© 2022 Alabama Public Radio

920 Paul Bryant Drive
Digital Media Center
Gate 61 35487

(800) 654-4262
Play Live Radio
Next Up:
0:00
0:00
Available On Air Stations

“Scapegoat: The Tommy Lee Hines Story” By: Peggy Allen Towns

“Scapegoat: The Tommy Lee Hines Story”

Author: Peggy Allen Towns

Publisher: AuthorHouse

Bloomington IN

2020

Pages: 131

Price: $14.99 (Paper)

“Decatur Historian Documents Miscarriage of Justice”

Following her retirement in 2011 after 20 years working as a Congressional aide, Peggy Allen Towns, Decatur native, has devoted her efforts full-time to uncovering and documenting neglected areas of Alabama history, especially that of the African-American citizens of Decatur. Her work was recognized in March by the Alabama Historical Association with the prestigious Virginia Van Der Veer Hamilton Award. She joins previous winners such as Wayne Flynt, Hardy Jackson and Jay Lamar.

Her first book, “Duty Driven: The Plight of North Alabama’s African Americans During the Civil War,” 2012, was driven by family research. She learned that an ancestor, George Allen, had served in a regiment of United States Colored Troops, in the Union Army, and had been captured, sent to Mobile, and forced to work on fortifications for the city.

She followed that with a reexamination of the trials of the Scottsboro boys, trials which were held mostly in Decatur. The result was “Scottsboro Unmasked: Decatur’s Story,” 2018.

Towns’ prose is not always graceful but her newest, “Scapegoat,” the story of Tommy Lee Hines’ arrest and trial, is important and disturbing, and deserves to be read.

Hines was 26 years old, five feet, two inches tall and weighed about 120 pounds. He had an IQ of about 35. One examination concluded that he had the mental maturation of a person 6.4 years old. A later test corrected that to 4.6 years old.

He could not read or write and could not in fact sign his name correctly.

Hines attended the Cherry Street School Development Center, rarely missing a day.

In May of 1978, Hines was arrested for the robbery and the rape of three white women. It seemed extremely unlikely. The assailant was described as 5’6” to 5’7”.

As the investigation proceeded, one of the women said her assailant had removed audio equipment from her car. Two of the women said they had been abducted and then taken to another venue where they were assaulted.

At the trial there was a good deal of dispute over whether Hines had ben read his Miranda rights and if he could possibly have understood them.

There was a confession, signed by Hines, which he could not have written, and psychologists testified that his retardation was so acute he would easily have been led by suggestion, to agree to most anything.

When asked whether he had raped two women or three, he answered three.

When asked, he also said there were 65 pennies in a dime and October, November and December were days of the week.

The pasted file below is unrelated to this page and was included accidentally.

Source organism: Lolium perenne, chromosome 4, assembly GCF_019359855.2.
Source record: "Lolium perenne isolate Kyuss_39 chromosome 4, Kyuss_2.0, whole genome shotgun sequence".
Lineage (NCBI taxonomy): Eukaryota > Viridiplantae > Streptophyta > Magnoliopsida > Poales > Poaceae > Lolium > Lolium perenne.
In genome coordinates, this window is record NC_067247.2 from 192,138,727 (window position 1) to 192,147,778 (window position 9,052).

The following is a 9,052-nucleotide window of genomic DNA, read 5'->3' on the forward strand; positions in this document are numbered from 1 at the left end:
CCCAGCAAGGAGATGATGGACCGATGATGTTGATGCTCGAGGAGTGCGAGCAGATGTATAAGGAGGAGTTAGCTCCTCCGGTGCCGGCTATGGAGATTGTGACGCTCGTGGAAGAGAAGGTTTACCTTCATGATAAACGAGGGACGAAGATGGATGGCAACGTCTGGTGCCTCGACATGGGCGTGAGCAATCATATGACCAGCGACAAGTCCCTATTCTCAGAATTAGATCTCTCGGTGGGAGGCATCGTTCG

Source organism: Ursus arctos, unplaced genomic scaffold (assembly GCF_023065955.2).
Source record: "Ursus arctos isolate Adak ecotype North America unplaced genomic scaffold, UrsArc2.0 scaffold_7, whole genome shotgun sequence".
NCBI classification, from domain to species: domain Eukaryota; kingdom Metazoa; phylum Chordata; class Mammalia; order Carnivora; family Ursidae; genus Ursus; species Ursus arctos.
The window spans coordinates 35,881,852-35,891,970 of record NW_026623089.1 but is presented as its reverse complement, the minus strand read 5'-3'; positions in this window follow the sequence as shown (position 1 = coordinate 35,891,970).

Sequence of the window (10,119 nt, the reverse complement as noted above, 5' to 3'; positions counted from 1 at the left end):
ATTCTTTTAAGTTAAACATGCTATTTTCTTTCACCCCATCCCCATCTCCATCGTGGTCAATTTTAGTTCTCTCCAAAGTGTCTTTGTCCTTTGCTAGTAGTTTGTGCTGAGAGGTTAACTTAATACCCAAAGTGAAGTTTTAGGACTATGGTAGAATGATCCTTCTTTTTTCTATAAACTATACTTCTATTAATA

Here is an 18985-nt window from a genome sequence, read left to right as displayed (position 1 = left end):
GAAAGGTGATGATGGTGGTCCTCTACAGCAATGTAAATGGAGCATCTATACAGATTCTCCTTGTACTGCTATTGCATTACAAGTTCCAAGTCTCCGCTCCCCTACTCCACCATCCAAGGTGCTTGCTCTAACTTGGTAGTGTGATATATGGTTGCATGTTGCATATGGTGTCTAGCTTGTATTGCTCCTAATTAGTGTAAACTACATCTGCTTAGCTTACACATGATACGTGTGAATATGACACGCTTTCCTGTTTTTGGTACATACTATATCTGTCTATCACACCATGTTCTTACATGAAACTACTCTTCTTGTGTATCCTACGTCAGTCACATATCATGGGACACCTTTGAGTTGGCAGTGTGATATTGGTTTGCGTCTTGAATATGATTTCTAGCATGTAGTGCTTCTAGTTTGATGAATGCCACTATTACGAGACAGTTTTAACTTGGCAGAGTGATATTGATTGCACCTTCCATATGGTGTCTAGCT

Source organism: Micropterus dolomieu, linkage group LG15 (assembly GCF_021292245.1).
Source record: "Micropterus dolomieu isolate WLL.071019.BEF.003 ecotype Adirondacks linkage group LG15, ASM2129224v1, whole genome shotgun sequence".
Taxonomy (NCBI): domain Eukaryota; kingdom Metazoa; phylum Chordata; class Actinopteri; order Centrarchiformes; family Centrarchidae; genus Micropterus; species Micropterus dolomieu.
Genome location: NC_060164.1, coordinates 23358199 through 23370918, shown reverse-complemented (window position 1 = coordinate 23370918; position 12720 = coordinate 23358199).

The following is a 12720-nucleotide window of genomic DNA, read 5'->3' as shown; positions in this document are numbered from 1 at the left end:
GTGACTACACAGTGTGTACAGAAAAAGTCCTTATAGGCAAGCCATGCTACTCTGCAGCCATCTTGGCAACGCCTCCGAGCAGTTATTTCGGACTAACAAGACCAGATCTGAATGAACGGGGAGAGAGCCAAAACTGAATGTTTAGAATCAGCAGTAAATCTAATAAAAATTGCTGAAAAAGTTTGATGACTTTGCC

The district attorney, however, was determined. The black community organized for Hines’ support.

As had been the case with the Scottsboro boys, legal help arrived from out of town, in this case from the SCLC, including the Rev. Ralph David Abernathy, not the American Communist party. Nevertheless, this provoked white backlash, cross burnings, counter-demonstrations, and at one point the Klan held a “membership rally” attended by a thousand people. Over time there would be several confrontations, increasingly violent, including gunfire.

The defense asked for a change of venue and this was reluctantly granted, to Cullman Alabama, where only one percent of the population was black. There would be no black jurors.

In court, the woman victim testified that her assailant wore a green garbage bag over his head. She identified Hines anyway.

Hines was convicted and given 30 years. Of course there would be appeals, ostensibly successful, but Hines would spend 25 years in Bryce, then Partlow, then in a group home.

Reading the story of Tommy Hines’ trial, one is of course reminded of Tom Robinson and his disability in “Mockingbird,” in which the jury simply refuses to see the facts in front of them. But that trial was fictional and set in 1933. The Hines trial was REAL and set in 1978, yesterday.

Don Noble’s newest book is Alabama Noir, a collection of original stories by Winston Groom, Ace Atkins, Carolyn Haines, Brad Watson, and eleven other Alabama authors. 

Don Noble , Ph. D. Chapel Hill, Prof of English, Emeritus, taught American literature at UA for 32 years. He has been the host of the APTV literary interview show "Bookmark" since 1988 and has broadcast a weekly book review for APR since November of 2001, so far about 850 reviews. Noble is the editor of four anthologies of Alabama fiction and the winner of the Alabama state prizes for literary scholarship, service to the humanities and the Governor's Arts Award.